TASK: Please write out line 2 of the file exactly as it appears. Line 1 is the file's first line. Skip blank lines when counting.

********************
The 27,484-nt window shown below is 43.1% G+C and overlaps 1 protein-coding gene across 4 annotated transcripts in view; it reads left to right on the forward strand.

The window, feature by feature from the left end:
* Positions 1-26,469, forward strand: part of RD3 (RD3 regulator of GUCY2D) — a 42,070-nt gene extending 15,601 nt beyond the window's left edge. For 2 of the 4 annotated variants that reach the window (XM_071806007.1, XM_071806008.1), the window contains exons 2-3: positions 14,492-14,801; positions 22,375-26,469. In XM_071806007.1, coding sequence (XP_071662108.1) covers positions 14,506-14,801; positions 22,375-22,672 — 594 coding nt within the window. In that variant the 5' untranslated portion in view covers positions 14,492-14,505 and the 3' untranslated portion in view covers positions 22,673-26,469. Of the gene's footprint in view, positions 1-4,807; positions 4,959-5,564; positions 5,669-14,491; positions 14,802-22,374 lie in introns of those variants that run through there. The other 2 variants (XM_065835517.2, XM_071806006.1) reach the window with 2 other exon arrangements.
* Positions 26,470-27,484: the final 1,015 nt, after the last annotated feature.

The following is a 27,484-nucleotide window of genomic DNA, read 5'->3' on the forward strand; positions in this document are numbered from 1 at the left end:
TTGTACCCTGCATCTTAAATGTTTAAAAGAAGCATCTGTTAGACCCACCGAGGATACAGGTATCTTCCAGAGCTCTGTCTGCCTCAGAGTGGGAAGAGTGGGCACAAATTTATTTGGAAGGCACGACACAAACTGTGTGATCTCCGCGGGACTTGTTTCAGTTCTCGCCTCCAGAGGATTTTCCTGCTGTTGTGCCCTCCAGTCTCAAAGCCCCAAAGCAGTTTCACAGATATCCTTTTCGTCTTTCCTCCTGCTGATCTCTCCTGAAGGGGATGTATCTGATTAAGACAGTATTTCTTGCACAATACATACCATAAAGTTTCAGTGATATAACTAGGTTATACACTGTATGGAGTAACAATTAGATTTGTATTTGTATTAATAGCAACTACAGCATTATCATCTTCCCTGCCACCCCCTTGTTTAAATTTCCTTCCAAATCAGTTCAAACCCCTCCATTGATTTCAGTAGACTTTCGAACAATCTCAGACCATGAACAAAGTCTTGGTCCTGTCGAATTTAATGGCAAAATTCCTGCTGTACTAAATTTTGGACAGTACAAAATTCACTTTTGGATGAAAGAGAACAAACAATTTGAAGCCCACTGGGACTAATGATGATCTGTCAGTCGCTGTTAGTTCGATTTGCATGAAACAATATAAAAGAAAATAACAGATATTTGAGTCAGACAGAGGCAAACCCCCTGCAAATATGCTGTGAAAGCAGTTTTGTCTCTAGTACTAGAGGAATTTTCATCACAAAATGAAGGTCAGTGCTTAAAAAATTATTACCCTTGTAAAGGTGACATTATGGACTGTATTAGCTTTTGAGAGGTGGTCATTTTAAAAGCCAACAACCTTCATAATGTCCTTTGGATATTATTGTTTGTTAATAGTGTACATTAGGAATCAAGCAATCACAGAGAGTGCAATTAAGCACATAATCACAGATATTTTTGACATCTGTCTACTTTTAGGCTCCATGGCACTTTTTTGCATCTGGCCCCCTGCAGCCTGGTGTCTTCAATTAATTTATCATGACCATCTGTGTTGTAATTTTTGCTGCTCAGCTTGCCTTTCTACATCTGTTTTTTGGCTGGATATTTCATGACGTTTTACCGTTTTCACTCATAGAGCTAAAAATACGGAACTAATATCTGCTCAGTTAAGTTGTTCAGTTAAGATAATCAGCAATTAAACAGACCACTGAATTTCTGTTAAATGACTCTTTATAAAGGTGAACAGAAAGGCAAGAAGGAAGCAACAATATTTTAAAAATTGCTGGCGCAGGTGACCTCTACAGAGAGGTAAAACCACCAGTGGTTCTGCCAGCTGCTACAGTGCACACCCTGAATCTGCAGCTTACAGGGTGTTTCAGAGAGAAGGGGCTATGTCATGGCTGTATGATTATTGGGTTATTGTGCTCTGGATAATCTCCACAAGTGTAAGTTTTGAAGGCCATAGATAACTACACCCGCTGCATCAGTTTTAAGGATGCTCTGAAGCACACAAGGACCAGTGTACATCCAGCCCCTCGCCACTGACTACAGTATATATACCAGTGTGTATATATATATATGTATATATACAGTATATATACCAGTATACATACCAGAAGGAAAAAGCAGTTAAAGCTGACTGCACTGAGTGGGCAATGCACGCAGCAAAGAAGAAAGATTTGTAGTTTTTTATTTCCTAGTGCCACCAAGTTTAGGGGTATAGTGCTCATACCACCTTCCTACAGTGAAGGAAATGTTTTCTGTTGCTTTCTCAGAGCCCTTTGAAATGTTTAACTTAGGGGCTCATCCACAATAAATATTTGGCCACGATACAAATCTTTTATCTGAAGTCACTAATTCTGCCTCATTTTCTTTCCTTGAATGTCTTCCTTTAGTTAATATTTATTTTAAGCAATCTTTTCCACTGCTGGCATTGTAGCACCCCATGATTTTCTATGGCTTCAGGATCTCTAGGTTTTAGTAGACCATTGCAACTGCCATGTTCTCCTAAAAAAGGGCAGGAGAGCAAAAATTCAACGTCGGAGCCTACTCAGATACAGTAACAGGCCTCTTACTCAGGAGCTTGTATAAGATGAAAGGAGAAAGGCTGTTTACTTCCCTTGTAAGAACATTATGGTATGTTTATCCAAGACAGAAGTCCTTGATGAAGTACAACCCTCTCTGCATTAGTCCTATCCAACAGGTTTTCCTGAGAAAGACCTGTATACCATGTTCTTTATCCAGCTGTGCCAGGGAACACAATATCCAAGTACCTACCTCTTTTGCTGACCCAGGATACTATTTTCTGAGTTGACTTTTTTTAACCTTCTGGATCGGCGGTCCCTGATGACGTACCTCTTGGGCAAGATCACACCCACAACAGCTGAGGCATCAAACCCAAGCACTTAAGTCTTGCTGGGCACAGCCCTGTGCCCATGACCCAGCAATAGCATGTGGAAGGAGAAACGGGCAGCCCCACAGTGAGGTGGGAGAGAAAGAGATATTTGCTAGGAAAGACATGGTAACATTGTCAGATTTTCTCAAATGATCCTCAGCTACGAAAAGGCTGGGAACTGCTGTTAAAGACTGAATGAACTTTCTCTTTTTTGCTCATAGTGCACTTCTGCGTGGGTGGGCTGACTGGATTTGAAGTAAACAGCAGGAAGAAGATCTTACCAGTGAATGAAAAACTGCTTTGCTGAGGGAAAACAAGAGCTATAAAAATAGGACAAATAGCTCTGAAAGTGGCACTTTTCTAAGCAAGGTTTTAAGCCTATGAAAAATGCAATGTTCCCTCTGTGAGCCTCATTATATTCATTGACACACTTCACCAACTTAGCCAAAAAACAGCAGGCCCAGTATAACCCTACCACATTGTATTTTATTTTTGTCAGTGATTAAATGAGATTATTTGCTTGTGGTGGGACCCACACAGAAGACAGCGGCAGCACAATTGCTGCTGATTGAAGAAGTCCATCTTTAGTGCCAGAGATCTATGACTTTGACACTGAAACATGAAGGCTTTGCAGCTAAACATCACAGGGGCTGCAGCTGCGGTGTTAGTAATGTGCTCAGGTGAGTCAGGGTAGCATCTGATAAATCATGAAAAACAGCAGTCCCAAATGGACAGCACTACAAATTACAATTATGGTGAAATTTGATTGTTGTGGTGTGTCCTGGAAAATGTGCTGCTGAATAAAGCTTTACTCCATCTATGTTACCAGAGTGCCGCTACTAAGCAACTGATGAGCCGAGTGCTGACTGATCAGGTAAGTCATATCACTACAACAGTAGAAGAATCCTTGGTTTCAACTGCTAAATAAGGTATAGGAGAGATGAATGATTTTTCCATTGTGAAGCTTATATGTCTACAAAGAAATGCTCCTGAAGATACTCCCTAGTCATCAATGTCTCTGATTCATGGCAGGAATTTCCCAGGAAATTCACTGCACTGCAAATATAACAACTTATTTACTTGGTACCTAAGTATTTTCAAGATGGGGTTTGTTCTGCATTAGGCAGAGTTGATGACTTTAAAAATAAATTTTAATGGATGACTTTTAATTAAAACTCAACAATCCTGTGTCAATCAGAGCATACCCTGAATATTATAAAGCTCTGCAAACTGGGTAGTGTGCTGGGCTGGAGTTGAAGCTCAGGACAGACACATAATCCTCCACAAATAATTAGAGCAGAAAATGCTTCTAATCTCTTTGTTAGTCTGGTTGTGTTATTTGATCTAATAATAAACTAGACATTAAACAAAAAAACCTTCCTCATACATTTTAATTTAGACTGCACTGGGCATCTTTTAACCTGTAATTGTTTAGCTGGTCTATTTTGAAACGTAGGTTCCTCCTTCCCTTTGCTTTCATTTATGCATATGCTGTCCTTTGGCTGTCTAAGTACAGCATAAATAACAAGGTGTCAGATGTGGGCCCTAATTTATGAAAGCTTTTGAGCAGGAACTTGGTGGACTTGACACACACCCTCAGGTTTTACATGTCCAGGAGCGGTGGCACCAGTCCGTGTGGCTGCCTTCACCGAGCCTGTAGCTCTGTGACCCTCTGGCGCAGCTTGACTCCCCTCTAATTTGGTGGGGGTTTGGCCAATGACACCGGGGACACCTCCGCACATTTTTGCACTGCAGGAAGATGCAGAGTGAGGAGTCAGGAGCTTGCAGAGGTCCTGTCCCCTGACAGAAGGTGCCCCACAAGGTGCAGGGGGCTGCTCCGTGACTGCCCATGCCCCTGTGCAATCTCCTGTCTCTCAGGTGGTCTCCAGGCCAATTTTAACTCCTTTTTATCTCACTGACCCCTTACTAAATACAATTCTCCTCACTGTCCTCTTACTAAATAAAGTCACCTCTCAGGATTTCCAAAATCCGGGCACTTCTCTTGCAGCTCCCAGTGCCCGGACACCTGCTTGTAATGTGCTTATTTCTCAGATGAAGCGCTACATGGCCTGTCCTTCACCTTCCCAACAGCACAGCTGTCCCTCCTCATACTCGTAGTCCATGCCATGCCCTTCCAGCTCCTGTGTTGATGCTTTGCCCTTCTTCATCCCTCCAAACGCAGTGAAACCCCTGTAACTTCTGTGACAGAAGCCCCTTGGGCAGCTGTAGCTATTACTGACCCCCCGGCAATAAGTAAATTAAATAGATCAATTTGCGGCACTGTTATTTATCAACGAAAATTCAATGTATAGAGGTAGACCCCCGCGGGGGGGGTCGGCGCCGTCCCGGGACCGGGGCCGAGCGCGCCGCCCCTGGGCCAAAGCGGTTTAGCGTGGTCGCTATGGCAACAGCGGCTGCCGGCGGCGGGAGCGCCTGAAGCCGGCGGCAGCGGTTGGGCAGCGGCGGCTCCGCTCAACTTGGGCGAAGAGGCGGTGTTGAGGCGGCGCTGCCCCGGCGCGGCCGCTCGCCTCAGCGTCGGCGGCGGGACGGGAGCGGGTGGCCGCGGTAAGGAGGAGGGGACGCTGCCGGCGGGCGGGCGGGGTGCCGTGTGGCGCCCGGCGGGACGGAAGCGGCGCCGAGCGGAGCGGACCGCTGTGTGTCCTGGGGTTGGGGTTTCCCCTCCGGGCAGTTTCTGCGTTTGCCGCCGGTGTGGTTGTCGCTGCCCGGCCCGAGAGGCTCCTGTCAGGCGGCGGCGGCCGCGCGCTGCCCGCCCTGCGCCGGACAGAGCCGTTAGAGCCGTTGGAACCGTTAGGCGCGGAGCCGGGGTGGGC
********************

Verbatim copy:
The window, feature by feature from the left end: